5-a-day For Kids Made Easy by Sally Child and Karen Ball
I have enjoyed reading 5-a-day For Kids Made Easy which is full of good ideas, and some very interesting recipes. It isn’t all new, in fact it is mostly reiterating what most of us know and try to do with our own children. However it is useful to have so many handy hints and practical advice all in one smallish volume.
There are no glossy pictures which I like. I sometimes feel that glossy pictures make the recipes less accessible as the food rarely resembles what you see on the page. The chapters are laid out in easy-on-the-eye paragraphs, bullet pointed sections and tips and hints in shaded boxes. There is a balance between common sense advice and evidence based science.
The habit and psychology section was particularly interesting. My own daughter of 12 years does not eat any fruit at all except a slither of apple once a week. I wish that I had persevered more with her when she started to refuse when she was a toddler. I put it down to genes – her father only eats apples and bananas, but her aversion is now firmly cemented.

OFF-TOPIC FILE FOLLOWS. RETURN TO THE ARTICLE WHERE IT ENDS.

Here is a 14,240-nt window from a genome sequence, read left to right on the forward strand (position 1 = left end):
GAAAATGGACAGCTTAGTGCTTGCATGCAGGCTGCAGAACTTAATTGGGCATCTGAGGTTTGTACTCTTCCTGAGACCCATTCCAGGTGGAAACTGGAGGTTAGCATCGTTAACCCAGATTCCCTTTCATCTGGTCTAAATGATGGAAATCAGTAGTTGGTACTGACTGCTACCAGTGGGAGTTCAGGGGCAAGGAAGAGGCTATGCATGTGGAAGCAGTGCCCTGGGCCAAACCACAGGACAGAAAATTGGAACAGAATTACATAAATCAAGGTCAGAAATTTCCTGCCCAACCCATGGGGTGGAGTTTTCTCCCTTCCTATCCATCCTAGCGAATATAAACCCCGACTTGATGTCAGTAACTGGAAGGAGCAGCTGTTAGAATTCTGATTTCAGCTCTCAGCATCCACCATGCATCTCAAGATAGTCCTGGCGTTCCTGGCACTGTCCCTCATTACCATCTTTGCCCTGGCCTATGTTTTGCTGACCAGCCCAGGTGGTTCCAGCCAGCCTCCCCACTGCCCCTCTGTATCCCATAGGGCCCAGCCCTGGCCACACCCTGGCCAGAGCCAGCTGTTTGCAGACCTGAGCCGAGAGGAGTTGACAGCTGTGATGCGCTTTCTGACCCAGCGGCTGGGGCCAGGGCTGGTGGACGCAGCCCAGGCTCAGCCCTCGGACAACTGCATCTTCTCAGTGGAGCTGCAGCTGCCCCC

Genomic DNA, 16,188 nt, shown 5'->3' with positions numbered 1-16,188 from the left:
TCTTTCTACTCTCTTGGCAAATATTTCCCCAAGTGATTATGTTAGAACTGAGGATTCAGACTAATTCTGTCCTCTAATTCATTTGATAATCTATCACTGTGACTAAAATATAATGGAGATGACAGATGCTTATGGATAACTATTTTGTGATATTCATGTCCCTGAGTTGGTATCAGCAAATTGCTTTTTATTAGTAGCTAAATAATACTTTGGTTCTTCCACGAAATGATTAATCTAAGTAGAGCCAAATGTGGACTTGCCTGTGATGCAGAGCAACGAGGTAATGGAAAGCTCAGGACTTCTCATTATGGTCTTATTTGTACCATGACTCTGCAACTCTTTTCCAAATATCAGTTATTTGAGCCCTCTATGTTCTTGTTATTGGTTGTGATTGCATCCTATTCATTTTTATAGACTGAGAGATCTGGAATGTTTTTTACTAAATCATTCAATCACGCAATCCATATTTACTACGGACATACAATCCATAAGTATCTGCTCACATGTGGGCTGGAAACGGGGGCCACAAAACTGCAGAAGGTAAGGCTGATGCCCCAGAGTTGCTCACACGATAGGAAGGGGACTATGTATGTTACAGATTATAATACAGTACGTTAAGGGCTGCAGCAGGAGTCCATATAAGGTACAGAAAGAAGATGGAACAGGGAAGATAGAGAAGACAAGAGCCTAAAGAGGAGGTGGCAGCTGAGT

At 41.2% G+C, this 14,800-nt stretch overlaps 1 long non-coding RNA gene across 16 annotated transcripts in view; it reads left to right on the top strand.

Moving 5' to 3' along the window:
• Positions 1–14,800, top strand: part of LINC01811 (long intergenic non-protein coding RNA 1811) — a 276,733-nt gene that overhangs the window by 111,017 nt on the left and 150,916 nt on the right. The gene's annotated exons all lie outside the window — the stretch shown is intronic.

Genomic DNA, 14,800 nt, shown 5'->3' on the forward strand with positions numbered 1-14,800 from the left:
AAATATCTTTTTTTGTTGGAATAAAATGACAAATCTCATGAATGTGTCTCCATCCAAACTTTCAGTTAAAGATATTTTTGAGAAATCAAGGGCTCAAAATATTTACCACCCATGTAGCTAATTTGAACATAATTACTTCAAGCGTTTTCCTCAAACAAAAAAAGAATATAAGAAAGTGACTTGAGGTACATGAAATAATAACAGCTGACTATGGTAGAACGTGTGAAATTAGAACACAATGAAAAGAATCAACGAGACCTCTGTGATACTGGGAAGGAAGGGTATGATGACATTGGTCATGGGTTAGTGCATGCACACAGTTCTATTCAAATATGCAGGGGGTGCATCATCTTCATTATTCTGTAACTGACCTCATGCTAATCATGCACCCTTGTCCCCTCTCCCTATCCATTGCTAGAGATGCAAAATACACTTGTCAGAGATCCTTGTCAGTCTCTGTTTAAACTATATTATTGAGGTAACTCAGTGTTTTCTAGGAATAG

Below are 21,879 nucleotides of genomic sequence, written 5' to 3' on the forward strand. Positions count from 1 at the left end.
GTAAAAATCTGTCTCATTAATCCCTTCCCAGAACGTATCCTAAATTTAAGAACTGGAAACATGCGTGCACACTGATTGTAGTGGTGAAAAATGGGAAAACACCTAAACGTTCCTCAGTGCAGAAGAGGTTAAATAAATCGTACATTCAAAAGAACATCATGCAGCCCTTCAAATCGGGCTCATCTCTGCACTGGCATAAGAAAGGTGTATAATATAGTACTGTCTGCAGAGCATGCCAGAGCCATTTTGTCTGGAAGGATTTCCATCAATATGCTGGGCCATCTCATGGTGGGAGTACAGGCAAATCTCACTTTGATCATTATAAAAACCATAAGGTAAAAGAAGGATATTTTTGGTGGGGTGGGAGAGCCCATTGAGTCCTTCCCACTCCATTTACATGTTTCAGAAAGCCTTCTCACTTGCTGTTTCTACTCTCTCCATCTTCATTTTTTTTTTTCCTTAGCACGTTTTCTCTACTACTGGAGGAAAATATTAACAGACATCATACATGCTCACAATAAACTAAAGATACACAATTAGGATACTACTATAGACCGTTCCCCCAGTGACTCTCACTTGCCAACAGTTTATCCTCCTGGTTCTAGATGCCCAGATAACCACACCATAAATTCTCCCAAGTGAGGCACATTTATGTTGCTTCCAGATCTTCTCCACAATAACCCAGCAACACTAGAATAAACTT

The recipes are big on hiding and disguising vegetables, but one of the early chapters does talk about the importance of coming clean with your children, as they begin to understand more about their health and wellbeing.
I am looking forward to making the cheesy broccoli muffins (will they be green?) , the rainbow chips – aka roasted vegetables cut into chip like strips (with the homemade ketchup, of course) and the creamy leek croustade.
My daughter is toying with the idea of trying rhubarb, so I will make her the rhubarb and elderflower syrup cake, which I can always eat if she changes her mind !
A highly recommended book to have at home for ideas, recipes and reference,
5-a-day For Kids Made Easy: Quick and Easy Recipes and Tips to Feed Your Child More Fruit and Vegetables and Convert Fussy Eaters: Sneaky Ways to Feed Your Children Healthy Food is available from Amazon.